If you are like me, and you only know Karloff from his monster movies, give this one a watch. The heroes have faults, the villains are truly villainous, and the side characters are humans with good points and bad. Not at all what I expected from a Boris Karloff movie.

Wednesday, November 16, 2016

A Colt is my Passports an

A Colt is my Passport is the most recent movie in the Criterion Collection's Eclipse Series 17, Nikkatsu Noir. It is in black and white and was filmed in 1967.

Kamimura is a hit man and the movie starts with him being hired. He easily completes the job, but there are complications when he tries to disappear with his young associate Shiozaki.  The two soon end up caught between rival yakuza gangs. The double crossing involved is reminiscent of A Fistful of Dollars, and the final showdown on a dust blown plain was reminded me a bit of the ending of The Good, The Bad and The Ugly.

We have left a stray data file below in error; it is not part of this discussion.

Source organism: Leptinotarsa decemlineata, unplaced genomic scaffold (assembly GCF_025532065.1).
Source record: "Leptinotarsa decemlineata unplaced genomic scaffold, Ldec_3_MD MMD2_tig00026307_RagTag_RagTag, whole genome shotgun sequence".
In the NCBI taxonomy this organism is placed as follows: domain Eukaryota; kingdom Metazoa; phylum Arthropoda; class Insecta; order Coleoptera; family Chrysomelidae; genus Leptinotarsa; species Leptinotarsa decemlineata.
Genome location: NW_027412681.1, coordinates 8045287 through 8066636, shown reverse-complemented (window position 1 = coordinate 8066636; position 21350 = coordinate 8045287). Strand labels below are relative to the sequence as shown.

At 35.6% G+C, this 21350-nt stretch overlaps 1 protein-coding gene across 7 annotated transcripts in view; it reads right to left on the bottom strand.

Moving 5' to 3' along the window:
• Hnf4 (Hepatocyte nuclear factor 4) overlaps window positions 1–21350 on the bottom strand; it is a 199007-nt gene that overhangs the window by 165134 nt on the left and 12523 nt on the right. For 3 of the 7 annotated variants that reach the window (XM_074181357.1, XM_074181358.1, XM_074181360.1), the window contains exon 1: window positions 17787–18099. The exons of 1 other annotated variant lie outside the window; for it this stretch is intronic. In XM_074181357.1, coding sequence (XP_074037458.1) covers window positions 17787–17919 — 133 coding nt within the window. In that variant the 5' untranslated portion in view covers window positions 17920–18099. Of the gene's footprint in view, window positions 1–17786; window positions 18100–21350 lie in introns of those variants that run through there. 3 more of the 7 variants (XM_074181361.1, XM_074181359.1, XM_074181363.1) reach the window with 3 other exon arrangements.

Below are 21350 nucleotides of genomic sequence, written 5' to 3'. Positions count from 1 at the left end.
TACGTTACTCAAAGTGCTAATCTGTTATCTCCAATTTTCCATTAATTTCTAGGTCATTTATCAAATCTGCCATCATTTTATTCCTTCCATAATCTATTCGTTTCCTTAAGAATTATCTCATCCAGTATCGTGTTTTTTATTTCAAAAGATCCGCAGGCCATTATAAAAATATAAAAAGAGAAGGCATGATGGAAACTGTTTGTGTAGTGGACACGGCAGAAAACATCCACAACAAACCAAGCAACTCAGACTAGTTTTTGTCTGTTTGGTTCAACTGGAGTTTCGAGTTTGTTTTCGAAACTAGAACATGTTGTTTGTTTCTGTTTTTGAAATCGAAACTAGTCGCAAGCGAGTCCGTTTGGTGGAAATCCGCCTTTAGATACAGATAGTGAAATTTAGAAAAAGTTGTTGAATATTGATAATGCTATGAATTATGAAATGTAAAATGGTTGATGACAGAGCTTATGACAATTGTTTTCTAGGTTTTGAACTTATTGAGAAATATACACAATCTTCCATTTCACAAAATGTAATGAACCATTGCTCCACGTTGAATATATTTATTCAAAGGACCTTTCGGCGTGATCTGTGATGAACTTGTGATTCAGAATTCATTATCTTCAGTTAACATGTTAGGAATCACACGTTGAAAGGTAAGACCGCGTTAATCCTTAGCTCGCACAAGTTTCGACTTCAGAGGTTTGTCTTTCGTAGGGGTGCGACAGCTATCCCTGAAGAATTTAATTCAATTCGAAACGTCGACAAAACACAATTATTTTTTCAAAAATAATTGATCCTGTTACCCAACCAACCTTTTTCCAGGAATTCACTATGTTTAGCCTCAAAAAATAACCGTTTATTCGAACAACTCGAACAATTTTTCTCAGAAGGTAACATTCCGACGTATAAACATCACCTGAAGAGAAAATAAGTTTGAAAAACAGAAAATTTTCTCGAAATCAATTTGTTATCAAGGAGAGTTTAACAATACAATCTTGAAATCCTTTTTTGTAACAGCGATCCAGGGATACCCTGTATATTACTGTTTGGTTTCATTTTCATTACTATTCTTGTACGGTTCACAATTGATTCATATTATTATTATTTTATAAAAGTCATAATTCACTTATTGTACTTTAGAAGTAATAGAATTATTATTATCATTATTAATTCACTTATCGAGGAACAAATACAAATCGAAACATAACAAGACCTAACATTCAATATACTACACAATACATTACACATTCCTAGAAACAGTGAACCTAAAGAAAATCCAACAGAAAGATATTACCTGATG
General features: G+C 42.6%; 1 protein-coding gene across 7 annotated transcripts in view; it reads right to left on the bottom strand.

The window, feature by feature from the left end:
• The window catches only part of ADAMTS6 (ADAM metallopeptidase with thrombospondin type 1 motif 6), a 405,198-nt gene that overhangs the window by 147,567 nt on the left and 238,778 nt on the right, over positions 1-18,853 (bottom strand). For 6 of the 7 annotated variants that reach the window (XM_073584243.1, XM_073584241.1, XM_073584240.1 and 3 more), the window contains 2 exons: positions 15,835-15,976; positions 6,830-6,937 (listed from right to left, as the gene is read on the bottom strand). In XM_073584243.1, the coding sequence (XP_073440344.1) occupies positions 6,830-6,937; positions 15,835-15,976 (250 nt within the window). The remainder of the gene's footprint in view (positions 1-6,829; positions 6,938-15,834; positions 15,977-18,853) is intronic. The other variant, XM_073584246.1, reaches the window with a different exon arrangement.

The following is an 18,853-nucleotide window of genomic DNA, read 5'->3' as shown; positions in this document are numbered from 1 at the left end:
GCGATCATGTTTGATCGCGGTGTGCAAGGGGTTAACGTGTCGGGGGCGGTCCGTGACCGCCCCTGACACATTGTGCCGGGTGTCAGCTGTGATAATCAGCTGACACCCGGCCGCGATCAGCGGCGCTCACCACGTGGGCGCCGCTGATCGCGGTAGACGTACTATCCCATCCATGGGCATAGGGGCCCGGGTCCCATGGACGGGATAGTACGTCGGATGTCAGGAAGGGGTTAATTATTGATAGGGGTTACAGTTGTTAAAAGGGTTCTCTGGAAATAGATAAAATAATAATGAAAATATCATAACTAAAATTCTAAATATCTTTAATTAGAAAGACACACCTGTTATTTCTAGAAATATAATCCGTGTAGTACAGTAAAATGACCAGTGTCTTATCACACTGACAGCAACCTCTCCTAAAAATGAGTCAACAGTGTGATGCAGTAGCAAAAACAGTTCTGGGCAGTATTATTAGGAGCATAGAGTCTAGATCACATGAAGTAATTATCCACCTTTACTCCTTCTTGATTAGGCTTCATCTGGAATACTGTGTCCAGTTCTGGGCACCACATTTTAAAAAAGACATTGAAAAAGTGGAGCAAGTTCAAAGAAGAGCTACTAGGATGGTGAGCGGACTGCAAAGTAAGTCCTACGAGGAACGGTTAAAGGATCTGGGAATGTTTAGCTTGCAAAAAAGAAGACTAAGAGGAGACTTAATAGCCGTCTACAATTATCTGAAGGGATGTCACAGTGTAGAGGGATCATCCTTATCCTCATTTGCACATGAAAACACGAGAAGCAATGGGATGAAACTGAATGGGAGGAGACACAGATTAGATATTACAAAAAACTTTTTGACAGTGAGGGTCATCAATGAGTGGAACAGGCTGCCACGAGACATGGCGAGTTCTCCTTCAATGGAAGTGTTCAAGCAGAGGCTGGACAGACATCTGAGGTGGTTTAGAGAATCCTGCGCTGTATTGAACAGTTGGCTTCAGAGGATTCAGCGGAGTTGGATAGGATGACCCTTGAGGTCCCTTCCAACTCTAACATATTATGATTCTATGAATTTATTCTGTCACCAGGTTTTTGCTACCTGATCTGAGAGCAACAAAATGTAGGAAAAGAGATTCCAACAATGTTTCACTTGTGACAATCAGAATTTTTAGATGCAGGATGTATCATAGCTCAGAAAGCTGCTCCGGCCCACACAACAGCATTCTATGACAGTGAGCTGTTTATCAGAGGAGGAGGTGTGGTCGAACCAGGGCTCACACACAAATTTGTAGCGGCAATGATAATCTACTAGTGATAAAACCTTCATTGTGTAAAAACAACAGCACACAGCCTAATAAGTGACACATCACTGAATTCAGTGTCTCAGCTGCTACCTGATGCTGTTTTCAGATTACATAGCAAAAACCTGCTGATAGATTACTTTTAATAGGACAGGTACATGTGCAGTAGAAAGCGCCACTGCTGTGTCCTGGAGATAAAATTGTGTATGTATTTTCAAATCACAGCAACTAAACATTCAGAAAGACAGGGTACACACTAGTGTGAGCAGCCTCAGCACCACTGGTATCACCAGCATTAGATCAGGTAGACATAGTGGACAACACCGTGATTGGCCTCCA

This is a gangster movie that really wants to be a spaghetti western. Enio Morricone's haunting melodies from the Man Without a Name series are evoked throughout the movie. I'll say right up front I loved it. I love westerns, I love Morricone's music, and I loved how Takashi Nomura incorporated them into his movie.

Nomura is credited with directing just over 30 films. He first IMDB credit as an actor was in 1954, and latest is 2016, so he has been quite prolific in Japanese television and film.

I Am Waiting

I am Waiting is in the Eclipse Series 17 sub-series of the Criterion Collection. From the back of the DVD case